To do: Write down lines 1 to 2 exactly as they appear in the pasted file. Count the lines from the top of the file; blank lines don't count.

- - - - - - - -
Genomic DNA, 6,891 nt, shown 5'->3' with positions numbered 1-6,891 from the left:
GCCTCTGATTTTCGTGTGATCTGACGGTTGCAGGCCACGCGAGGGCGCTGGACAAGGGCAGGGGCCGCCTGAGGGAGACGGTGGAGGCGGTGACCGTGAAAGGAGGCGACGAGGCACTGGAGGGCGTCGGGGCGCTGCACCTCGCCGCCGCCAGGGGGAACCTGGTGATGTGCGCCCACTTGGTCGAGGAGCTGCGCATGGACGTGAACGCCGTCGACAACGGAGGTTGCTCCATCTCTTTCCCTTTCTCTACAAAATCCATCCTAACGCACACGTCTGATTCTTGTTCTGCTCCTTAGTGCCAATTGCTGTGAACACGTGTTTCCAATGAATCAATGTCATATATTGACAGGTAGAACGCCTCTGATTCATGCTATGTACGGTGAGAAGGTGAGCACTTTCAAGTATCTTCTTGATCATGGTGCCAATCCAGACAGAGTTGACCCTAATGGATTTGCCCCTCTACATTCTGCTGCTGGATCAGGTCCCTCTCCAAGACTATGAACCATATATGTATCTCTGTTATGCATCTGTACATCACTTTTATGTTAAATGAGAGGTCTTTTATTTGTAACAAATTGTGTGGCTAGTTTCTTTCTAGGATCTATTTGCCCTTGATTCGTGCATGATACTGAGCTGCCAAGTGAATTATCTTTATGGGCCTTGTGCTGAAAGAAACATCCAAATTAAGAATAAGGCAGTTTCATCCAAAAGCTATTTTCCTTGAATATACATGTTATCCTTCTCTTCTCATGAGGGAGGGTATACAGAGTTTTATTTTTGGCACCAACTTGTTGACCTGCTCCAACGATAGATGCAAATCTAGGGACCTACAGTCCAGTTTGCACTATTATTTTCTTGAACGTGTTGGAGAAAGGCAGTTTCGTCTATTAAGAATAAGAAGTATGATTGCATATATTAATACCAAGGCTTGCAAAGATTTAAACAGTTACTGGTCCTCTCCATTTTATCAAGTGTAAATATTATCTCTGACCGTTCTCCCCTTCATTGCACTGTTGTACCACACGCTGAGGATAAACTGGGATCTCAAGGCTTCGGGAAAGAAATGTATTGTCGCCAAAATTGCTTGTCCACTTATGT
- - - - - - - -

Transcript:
Genomic DNA, 6,891 nt, shown 5'->3' with positions numbered 1-6,891 from the left:
GCCTCTGATTTTCGTGTGATCTGACGGTTGCAGGCCACGCGAGGGCGCTGGACAAGGGCAGGGGCCGCCTGAGGGAGACGGTGGAGGCGGTGACCGTGAAAGGAGGCGACGAGGCACTGGAGGGCGTCGGGGCGCTGCACCTCGCCGCCGCCAGGGGGAACCTGGTGATGTGCGCCCACTTGGTCGAGGAGCTGCGCATGGACGTGAACGCCGTCGACAACGGAGGTTGCTCCATCTCTTTCCCTTTCTCTACAAAATCCATCCTAACGCACACGTCTGATTCTTGTTCTGCTCCTTAGTGCCAATTGCTGTGAACACGTGTTTCCAATGAATCAATGTCATATATTGACAGGTAGAACGCCTCTGATTCATGCTATGTACGGTGAGAAGGTGAGCACTTTCAAGTATCTTCTTGATCATGGTGCCAATCCAGACAGAGTTGACCCTAATGGATTTGCCCCTCTACATTCTGCTGCTGGATCAGGTCCCTCTCCAAGACTATGAACCATATATGTATCTCTGTTATGCATCTGTACATCACTTTTATGTTAAATGAGAGGTCTTTTATTTGTAACAAATTGTGTGGCTAGTTTCTTTCTAGGATCTATTTGCCCTTGATTCGTGCATGATACTGAGCTGCCAAGTGAATTATCTTTATGGGCCTTGTGCTGAAAGAAACATCCAAATTAAGAATAAGGCAGTTTCATCCAAAAGCTATTTTCCTTGAATATACATGTTATCCTTCTCTTCTCATGAGGGAGGGTATACAGAGTTTTATTTTTGGCACCAACTTGTTGACCTGCTCCAACGATAGATGCAAATCTAGGGACCTACAGTCCAGTTTGCACTATTATTTTCTTGAACGTGTTGGAGAAAGGCAGTTTCGTCTATTAAGAATAAGAAGTATGATTGCATATATTAATACCAAGGCTTGCAAAGATTTAAACAGTTACTGGTCCTCTCCATTTTATCAAGTGTAAATATTATCTCTGACCGTTCTCCCCTTCATTGCACTGTTGTACCACACGCTGAGGATAAACTGGGATCTCAAGGCTTCGGGAAAGAAATGTATTGTCGCCAAAATTGCTTGTCCACTTATGT